- Clamp the negative (BLACK) lead to the negative post of your battery. If you can’t reach the negative post due to how your battery is installed on your bike, you can clamp the negative lead on any bare metal on your bikes frame or engine.
- Plug the lead cable into the battery charger. The reason you do this after you connect to the battery, is to prevent any surge of power to enter your charger.
- Turn the battery charger on and press the boost button. (check the instructions for your specific charger)
- Let it set for 15 to 30 seconds.
- Start your motorcycle as you normally would.
If your battery charger has enough power stored in it, there should be little to no problems starting up your bike. At this point, without turning the motorcycle off, you can remove both positive and negative leads from the bike. Most people will find that this is surprisingly simple to start up your bike, and the most complicated part of the process is accessing your battery.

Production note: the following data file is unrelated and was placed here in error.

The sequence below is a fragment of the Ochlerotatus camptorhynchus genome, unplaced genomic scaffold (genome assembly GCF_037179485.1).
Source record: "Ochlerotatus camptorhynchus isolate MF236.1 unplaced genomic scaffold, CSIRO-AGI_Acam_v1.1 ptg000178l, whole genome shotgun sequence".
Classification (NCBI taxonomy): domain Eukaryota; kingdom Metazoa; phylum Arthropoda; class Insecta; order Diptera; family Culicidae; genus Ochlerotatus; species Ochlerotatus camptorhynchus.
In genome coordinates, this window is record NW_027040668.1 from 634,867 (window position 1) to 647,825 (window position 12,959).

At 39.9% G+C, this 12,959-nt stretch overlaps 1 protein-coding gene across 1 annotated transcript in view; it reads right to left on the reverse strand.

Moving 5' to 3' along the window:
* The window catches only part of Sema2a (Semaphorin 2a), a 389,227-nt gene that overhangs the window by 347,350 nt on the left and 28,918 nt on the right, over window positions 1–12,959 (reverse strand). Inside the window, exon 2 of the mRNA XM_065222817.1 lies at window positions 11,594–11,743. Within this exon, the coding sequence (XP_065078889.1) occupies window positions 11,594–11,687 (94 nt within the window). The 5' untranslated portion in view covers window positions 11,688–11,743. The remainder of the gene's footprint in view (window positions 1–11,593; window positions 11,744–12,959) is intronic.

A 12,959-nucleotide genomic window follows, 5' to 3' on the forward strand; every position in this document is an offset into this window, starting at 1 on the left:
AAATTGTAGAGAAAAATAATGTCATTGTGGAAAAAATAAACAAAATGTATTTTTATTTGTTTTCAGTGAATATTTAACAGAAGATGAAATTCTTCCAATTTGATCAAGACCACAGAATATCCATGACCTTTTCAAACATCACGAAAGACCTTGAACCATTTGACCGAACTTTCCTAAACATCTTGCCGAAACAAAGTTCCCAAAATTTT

Common Features of Jump Starters
Most portable battery jump starters will come with similar extra features and you can choose your charger based on what features you are likely to use or would be nice to have.
Flashlight and safety lights. Most chargers will come with a handy light that will function as a small flashlight. This makes it easier if you ever have to jump your bike after dark. Higher lumens means a brighter light. Having this on the charger means you will never have to hunt down a separate flashlight to see. Some chargers will also come with a flashing red or orange light to provide you with a little extra safety.
Additional charging ports. Most chargers will come with additional USB charging ports and a variety of cables and connectors allowing you to charge your cell phone, tablet computer, or any other electronics that require USB.